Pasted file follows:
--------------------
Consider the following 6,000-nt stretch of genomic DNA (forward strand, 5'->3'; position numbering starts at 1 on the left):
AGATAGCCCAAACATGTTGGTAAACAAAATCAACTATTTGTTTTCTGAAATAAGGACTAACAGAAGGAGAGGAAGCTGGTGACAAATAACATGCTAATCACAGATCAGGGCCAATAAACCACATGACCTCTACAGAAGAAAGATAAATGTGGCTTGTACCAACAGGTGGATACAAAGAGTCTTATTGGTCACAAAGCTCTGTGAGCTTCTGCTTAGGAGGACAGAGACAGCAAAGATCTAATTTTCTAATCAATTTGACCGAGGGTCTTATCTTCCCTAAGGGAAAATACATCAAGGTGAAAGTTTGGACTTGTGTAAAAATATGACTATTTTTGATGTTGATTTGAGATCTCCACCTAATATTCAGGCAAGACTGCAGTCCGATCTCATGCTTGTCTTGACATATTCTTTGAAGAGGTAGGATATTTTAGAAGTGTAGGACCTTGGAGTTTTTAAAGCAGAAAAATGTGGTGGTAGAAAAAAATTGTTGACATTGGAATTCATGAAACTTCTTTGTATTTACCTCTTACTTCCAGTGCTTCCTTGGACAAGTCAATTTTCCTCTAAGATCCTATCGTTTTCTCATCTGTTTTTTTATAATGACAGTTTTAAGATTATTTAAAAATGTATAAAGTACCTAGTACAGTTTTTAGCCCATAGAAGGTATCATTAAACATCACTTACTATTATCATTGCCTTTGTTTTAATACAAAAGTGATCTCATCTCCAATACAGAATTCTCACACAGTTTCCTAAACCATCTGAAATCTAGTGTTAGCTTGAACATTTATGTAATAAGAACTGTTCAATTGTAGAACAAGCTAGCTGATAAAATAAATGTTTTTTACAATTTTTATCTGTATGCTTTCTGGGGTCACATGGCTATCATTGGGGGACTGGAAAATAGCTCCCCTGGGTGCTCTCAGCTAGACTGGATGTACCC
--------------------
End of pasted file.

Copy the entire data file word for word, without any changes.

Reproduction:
Consider the following 6,000-nt stretch of genomic DNA (forward strand, 5'->3'; position numbering starts at 1 on the left):
AGATAGCCCAAACATGTTGGTAAACAAAATCAACTATTTGTTTTCTGAAATAAGGACTAACAGAAGGAGAGGAAGCTGGTGACAAATAACATGCTAATCACAGATCAGGGCCAATAAACCACATGACCTCTACAGAAGAAAGATAAATGTGGCTTGTACCAACAGGTGGATACAAAGAGTCTTATTGGTCACAAAGCTCTGTGAGCTTCTGCTTAGGAGGACAGAGACAGCAAAGATCTAATTTTCTAATCAATTTGACCGAGGGTCTTATCTTCCCTAAGGGAAAATACATCAAGGTGAAAGTTTGGACTTGTGTAAAAATATGACTATTTTTGATGTTGATTTGAGATCTCCACCTAATATTCAGGCAAGACTGCAGTCCGATCTCATGCTTGTCTTGACATATTCTTTGAAGAGGTAGGATATTTTAGAAGTGTAGGACCTTGGAGTTTTTAAAGCAGAAAAATGTGGTGGTAGAAAAAAATTGTTGACATTGGAATTCATGAAACTTCTTTGTATTTACCTCTTACTTCCAGTGCTTCCTTGGACAAGTCAATTTTCCTCTAAGATCCTATCGTTTTCTCATCTGTTTTTTTATAATGACAGTTTTAAGATTATTTAAAAATGTATAAAGTACCTAGTACAGTTTTTAGCCCATAGAAGGTATCATTAAACATCACTTACTATTATCATTGCCTTTGTTTTAATACAAAAGTGATCTCATCTCCAATACAGAATTCTCACACAGTTTCCTAAACCATCTGAAATCTAGTGTTAGCTTGAACATTTATGTAATAAGAACTGTTCAATTGTAGAACAAGCTAGCTGATAAAATAAATGTTTTTTACAATTTTTATCTGTATGCTTTCTGGGGTCACATGGCTATCATTGGGGGACTGGAAAATAGCTCCCCTGGGTGCTCTCAGCTAGACTGGATGTACCC